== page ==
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Miliband leads undeclared race for Britain's Labour leadership

Foreign Secretary David Miliband is the clear favourite to succeed Gordon Brown as leader of Britain's Labour party and potential prime minister, although the contest must wait until a new government is formed.

world Updated: May 11, 2010 18:57 IST

Foreign Secretary David Miliband is the clear favourite to succeed Gordon Brown as leader of Britain's Labour party and potential prime minister, although the contest must wait until a new government is formed.

Miliband's main competitor would likely be Schools Secretary Ed Balls but any number of candidates could still declare, including Miliband's younger brother, Ed, as different party factions vye for power.

Brown announced Monday he was stepping aside after his party came second in Thursday's elections, saying Labour would choose a new leader by the party's annual conference in September.

There is a chance the winner could also become prime minister because both Labour and the Conservatives, who came first, are still locked in talks with the third-placed Liberal Democrats to form a government.

Although the Labour leadership race will not start until a new government is formed, the bookmakers' have already picked Miliband as odds-on favourite.

The brainy 44-year-old worked closely with former prime minister Tony Blair, both as head of policy before Labour was elected to government and for four years after they took office.

He was elected to parliament in 2001 and rose swiftly, becoming environment secretary in 2006 and then foreign secretary in June 2007.

Despite some hiccups, he sparked outrage during a trip to India in January 2009 by linking the unresolved Kashmir dispute to the Mumbai attacks, he has won respect and was mooted as a candidate for EU foreign affairs chief.

Miliband's reputation took a knock in 2008 when he tentatively challenge Brown's leadership but then backed off, and was later photographed in a ridiculous pose holding a banana, for which he was widely mocked.

Two years on, Miliband has returned as a clear leadership contender, although he must boost his grassroots support.

He appeared to include himself among those running Tuesday, telling reporters: "I'm not going to say anything more and none of the candidates are going to be saying anything more either."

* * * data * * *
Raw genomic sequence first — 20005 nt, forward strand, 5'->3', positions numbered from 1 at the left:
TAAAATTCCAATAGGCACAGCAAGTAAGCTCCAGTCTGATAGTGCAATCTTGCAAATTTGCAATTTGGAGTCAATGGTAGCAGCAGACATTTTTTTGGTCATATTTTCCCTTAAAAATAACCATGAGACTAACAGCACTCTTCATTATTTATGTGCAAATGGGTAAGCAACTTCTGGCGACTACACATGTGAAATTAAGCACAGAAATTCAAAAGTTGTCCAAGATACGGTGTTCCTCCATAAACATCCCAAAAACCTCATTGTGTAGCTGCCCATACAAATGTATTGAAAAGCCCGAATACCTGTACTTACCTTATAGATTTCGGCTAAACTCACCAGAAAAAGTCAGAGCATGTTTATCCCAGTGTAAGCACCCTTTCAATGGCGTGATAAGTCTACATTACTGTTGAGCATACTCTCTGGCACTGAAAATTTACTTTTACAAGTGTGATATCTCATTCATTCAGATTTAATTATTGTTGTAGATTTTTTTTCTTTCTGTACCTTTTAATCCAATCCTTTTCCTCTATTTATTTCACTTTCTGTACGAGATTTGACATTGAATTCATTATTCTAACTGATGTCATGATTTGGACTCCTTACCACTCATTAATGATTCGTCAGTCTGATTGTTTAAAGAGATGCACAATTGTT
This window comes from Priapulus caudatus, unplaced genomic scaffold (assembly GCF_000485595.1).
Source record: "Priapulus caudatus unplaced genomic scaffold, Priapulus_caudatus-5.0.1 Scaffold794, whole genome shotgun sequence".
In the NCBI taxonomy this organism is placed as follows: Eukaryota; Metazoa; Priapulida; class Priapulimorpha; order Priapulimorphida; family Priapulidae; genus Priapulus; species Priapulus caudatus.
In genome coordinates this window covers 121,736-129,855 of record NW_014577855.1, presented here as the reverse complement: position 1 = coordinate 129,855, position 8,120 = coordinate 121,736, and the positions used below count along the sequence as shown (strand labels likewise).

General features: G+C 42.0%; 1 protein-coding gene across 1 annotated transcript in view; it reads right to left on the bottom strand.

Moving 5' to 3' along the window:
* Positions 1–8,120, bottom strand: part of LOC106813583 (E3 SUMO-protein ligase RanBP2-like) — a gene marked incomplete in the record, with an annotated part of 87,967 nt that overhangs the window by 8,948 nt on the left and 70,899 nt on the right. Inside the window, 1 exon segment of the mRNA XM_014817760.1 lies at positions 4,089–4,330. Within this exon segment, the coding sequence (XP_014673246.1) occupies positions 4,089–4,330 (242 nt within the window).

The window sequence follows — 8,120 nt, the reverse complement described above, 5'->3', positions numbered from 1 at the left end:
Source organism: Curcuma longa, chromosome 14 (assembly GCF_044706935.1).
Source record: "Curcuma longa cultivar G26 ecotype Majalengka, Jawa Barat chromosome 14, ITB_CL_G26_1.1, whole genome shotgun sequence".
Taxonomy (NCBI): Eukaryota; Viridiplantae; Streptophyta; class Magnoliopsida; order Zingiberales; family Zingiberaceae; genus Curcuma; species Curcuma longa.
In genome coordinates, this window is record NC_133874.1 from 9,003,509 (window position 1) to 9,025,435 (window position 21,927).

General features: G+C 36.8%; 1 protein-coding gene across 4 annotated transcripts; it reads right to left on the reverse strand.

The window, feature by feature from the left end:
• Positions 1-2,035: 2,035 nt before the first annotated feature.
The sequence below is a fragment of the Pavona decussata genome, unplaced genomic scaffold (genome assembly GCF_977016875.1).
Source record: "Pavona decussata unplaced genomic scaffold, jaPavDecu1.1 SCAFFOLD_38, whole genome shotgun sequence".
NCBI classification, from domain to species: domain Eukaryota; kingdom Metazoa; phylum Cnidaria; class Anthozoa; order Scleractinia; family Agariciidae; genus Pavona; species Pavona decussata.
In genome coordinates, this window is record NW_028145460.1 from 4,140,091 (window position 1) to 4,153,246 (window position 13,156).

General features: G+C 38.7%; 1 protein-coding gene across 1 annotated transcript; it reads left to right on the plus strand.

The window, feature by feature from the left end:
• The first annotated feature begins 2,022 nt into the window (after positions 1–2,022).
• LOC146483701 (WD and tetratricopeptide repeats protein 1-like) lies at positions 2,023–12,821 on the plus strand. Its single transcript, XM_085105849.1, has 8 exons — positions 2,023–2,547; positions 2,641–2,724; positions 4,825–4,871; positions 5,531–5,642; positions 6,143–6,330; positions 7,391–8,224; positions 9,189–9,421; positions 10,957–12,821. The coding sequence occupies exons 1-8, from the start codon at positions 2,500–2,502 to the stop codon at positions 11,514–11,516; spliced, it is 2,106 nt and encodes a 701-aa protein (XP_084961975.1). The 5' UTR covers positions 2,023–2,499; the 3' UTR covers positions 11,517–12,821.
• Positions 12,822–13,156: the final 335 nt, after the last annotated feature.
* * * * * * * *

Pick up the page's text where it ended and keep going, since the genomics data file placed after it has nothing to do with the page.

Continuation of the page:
Miliband is thought to have the support of Alan Johnson, the home secretary and former postman who was himself once touted as a future leader.

But while Johnson is popular, it is unclear whether he has the support to run. Finance minister Alistair Darling is also mentioned as an outside bet, while deputy Labour leader Harriet Harman has ruled herself out.

Miliband's strongest challenge would likely be from Ed Balls, the 43-year-old schools secretary who worked closely with Brown for a decade before being elected to parliament in 2005.

Educated at Oxford and Harvard universities, Balls was Brown's economic advisor for three years before Labour took office and for seven years after that while Brown was finance minister.

This would serve him well in steering Britain's recovery from recession, although his ties to unpopular Brown could hurt him.

He has strong links with the trade unions who help elect Labour's leader, but a combative style has won him more than his share of enemies.

The dark horse who bridges the "Blairite" and "Brownite" camps in Labour is Miliband's younger brother Ed, who has emerged as a serious player since becoming energy and climate change secretary in 2008.

Although a long-standing member of Brown's inner circle, he often acted as emissary between the two camps, although many commentators believe he does not yet have the internal support or profile to make a leadership bid.

Another serious contender is Jon Cruddas, a left-wing lawmaker who did surprisingly well in the 2007 race for the deputy leadership.

Brown's successor will be chosen from a ballot of three electoral colleges, making up Labour lawmakers and members of the European Parliament; individual party members; and affiliated organisations, including unions.

Candidates need the backing of 12.5 percent of the party's MPs to stand, currently 33 supporters.